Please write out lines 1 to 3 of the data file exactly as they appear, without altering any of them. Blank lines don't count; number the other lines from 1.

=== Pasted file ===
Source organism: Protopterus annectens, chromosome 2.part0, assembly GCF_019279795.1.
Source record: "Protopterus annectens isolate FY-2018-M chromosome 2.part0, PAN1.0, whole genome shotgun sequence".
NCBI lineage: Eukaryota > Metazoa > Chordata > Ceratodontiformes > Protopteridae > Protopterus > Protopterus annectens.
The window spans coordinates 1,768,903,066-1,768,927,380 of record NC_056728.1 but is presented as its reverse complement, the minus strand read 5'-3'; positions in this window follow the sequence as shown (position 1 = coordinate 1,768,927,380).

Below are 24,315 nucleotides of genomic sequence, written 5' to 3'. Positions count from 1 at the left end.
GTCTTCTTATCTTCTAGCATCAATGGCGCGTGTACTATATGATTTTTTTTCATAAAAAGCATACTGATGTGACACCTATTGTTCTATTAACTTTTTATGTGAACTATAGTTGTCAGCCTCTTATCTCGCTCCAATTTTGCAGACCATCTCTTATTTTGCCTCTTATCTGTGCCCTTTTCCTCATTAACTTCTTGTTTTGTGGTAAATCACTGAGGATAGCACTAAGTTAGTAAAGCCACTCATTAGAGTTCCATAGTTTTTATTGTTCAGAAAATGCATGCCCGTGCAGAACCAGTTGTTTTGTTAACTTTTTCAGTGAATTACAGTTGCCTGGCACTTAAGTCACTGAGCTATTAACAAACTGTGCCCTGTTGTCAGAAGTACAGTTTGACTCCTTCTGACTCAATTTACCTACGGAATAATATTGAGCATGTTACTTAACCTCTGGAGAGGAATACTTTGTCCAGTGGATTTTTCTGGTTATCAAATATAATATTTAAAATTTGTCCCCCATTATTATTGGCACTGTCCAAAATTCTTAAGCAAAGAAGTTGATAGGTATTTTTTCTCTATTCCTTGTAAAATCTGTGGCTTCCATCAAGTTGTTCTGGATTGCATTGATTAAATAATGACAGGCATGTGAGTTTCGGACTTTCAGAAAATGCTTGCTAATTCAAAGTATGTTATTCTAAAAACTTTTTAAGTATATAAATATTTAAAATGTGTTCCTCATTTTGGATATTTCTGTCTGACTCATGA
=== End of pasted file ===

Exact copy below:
Source organism: Protopterus annectens, chromosome 2.part0, assembly GCF_019279795.1.
Source record: "Protopterus annectens isolate FY-2018-M chromosome 2.part0, PAN1.0, whole genome shotgun sequence".
NCBI lineage: Eukaryota > Metazoa > Chordata > Ceratodontiformes > Protopteridae > Protopterus > Protopterus annectens.